To Be A Cat: First Few Pages
Here is a secret I shouldn’t really tell you, but I will because I just can’t help it. It’s too big. Too good. OK, sit down, get ready, brace yourself, have some emergency chocolate handy. Squeeze a big cushion. Here it is:
Cats are magic.
Cats. They’re magic.
They have powers you and I can only dream of having.
Even as I tell you this I can see what you are thinking. You’re thinking, No, they don’t. Cats are just cute little pets who sleep next to radiators all day long.
To which I would say: That’s what they want you to think.
And now you’re thinking, These are just words in a story written by some author with a boring name, and authors aren’t to be trusted one bit because they tell lies for a living.
And you’re a little bit right.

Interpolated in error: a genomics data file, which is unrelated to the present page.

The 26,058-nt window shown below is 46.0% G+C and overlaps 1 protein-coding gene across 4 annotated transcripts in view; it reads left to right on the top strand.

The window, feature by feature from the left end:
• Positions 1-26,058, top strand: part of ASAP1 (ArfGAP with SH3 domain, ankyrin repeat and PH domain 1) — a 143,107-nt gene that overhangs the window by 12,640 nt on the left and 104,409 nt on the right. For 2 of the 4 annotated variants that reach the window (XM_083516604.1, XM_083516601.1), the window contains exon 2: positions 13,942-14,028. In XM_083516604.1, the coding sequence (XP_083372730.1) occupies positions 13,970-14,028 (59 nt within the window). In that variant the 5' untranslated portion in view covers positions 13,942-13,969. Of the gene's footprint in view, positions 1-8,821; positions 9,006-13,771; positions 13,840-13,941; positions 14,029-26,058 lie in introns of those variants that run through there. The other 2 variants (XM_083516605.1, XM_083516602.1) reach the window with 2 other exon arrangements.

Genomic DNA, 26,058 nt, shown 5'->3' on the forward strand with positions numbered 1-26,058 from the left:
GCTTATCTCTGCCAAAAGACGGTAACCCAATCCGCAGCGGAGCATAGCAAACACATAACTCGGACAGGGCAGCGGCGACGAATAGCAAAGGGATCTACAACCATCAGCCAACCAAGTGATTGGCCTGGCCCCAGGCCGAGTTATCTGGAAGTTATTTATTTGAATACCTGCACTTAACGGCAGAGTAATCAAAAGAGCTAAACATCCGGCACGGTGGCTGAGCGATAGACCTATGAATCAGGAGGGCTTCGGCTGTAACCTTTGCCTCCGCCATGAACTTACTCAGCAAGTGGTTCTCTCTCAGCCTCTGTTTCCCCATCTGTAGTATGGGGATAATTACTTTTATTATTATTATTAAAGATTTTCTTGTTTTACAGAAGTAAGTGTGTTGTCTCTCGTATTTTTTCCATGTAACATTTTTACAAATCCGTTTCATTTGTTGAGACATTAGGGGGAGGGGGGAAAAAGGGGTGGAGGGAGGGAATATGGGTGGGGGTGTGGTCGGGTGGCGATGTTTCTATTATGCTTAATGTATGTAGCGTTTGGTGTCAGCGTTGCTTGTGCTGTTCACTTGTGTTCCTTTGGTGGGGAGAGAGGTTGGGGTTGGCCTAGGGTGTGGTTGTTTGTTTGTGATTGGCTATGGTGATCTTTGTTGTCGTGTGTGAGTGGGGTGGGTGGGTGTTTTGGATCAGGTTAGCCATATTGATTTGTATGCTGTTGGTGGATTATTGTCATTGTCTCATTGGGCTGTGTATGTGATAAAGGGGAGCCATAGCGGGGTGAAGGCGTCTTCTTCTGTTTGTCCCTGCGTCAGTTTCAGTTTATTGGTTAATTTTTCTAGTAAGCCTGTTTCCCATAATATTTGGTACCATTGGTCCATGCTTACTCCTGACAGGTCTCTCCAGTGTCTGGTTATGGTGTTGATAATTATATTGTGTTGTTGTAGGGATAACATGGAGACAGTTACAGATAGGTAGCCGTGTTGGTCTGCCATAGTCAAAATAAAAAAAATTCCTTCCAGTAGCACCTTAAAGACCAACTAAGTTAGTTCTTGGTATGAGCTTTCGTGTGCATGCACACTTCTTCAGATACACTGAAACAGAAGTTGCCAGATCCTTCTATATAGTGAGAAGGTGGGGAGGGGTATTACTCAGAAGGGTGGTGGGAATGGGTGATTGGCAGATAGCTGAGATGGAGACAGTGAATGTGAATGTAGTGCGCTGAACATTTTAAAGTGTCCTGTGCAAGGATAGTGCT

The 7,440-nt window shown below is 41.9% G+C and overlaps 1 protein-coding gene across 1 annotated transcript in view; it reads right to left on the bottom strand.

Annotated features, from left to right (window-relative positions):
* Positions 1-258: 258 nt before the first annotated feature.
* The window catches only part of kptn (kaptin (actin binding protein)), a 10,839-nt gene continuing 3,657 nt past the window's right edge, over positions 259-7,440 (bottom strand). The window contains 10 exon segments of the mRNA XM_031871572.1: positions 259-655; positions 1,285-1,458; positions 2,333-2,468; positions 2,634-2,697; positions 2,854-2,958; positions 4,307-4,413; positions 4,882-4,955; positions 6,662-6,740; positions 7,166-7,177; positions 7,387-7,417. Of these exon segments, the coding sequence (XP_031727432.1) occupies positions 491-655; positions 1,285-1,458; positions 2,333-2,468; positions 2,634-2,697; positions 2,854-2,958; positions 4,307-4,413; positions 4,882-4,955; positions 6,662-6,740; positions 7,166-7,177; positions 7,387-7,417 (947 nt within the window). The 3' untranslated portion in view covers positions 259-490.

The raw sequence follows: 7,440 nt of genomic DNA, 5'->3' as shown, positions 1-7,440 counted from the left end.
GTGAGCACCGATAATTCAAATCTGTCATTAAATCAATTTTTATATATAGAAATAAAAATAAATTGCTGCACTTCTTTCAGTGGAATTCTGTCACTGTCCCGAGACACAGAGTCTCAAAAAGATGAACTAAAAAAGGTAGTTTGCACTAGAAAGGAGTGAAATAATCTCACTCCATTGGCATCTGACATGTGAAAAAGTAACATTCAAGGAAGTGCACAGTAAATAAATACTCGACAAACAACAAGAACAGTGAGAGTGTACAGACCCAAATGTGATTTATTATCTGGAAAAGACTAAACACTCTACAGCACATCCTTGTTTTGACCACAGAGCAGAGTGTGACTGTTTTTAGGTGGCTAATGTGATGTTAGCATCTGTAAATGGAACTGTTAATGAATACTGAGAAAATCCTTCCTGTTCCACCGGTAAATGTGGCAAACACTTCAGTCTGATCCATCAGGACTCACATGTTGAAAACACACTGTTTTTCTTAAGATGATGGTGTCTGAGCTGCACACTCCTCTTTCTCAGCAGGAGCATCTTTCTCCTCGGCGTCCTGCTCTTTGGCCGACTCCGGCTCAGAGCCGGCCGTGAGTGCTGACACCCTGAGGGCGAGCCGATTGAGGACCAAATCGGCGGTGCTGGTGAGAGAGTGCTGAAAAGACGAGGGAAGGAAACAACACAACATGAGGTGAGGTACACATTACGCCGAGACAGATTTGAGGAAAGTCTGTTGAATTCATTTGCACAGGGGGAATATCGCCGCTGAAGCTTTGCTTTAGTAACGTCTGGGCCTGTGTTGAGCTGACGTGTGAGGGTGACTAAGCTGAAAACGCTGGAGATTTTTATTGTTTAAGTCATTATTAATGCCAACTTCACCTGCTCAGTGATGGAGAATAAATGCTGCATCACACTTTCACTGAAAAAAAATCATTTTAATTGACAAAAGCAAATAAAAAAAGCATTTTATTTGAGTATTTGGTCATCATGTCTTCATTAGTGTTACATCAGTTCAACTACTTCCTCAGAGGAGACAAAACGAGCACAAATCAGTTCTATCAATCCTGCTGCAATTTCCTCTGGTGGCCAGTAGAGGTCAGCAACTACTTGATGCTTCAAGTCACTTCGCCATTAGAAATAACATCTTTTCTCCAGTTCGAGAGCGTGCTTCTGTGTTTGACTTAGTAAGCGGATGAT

But stories aren’t always lies. They are things stored in all our imaginations – hence the name, stories – and it is an author’s job to point them out. And some of the things we imagine are more true than the facts we learn in maths, it’s just a different kind of truth to 76 – 15 = 61.
So, yes, every cat who prowled the earth has the capability to do some very special things. Such as:
1. The ability to understand a thousand different animal languages (including gerbil, antelope and the ridiculously complicated goldfish).
3. The capability of napping anywhere – laps, kitchen floors, on top of TVs when the theme tune to the news is blaring at full volume . . .
4. Smelling sardines from two miles away.
5. Purring. (Trust me, that is magic.)
6. The ability, via their whiskers, to sense approaching dogs.
7. *****–******* ***–*** *************.
Let’s stop here, at number seven. OK, one to six seem quite ordinary. You might know cats do some of these things, even if you’ve never understood it as magic before – if you see magic often enough it starts to look normal. And don’t get me wrong, this is by no means the end of the list. Indeed, the list is so long that it would fill ten whole books the size of this one, and your eyes would be bleeding by the time you got to 9,080,652: radiator radar.